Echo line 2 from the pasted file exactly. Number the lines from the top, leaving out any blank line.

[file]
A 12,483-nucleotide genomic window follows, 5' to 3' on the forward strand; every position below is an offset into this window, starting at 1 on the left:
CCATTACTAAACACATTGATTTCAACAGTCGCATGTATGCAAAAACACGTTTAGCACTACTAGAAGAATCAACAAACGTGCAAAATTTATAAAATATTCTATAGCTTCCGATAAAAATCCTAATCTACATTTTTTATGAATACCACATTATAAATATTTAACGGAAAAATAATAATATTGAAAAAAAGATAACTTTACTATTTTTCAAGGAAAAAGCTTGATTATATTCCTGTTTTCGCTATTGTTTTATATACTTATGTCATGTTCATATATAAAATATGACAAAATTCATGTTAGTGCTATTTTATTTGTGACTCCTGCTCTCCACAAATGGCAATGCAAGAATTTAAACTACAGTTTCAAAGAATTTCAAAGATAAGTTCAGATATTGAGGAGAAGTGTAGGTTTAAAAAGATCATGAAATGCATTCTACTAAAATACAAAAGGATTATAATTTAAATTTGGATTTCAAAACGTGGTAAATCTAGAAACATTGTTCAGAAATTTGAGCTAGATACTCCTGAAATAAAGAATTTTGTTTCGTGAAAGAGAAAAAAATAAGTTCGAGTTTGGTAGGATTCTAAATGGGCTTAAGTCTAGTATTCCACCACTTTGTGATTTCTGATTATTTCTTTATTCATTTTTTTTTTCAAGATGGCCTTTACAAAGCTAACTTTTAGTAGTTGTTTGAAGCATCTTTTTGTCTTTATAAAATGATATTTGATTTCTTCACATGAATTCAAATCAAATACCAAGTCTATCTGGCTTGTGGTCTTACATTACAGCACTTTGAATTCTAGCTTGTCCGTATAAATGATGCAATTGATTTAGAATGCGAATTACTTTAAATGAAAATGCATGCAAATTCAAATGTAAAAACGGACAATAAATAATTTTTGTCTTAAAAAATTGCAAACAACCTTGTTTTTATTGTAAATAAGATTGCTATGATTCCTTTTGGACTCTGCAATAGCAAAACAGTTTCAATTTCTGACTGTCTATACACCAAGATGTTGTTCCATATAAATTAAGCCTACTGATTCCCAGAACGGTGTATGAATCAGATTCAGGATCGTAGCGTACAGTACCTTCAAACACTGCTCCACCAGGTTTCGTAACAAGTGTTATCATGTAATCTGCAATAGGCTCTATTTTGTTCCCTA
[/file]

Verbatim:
CCATTACTAAACACATTGATTTCAACAGTCGCATGTATGCAAAAACACGTTTAGCACTACTAGAAGAATCAACAAACGTGCAAAATTTATAAAATATTCTATAGCTTCCGATAAAAATCCTAATCTACATTTTTTATGAATACCACATTATAAATATTTAACGGAAAAATAATAATATTGAAAAAAAGATAACTTTACTATTTTTCAAGGAAAAAGCTTGATTATATTCCTGTTTTCGCTATTGTTTTATATACTTATGTCATGTTCATATATAAAATATGACAAAATTCATGTTAGTGCTATTTTATTTGTGACTCCTGCTCTCCACAAATGGCAATGCAAGAATTTAAACTACAGTTTCAAAGAATTTCAAAGATAAGTTCAGATATTGAGGAGAAGTGTAGGTTTAAAAAGATCATGAAATGCATTCTACTAAAATACAAAAGGATTATAATTTAAATTTGGATTTCAAAACGTGGTAAATCTAGAAACATTGTTCAGAAATTTGAGCTAGATACTCCTGAAATAAAGAATTTTGTTTCGTGAAAGAGAAAAAAATAAGTTCGAGTTTGGTAGGATTCTAAATGGGCTTAAGTCTAGTATTCCACCACTTTGTGATTTCTGATTATTTCTTTATTCATTTTTTTTTTCAAGATGGCCTTTACAAAGCTAACTTTTAGTAGTTGTTTGAAGCATCTTTTTGTCTTTATAAAATGATATTTGATTTCTTCACATGAATTCAAATCAAATACCAAGTCTATCTGGCTTGTGGTCTTACATTACAGCACTTTGAATTCTAGCTTGTCCGTATAAATGATGCAATTGATTTAGAATGCGAATTACTTTAAATGAAAATGCATGCAAATTCAAATGTAAAAACGGACAATAAATAATTTTTGTCTTAAAAAATTGCAAACAACCTTGTTTTTATTGTAAATAAGATTGCTATGATTCCTTTTGGACTCTGCAATAGCAAAACAGTTTCAATTTCTGACTGTCTATACACCAAGATGTTGTTCCATATAAATTAAGCCTACTGATTCCCAGAACGGTGTATGAATCAGATTCAGGATCGTAGCGTACAGTACCTTCAAACACTGCTCCACCAGGTTTCGTAACAAGTGTTATCATGTAATCTGCAATAGGCTCTATTTTGTTCCCTA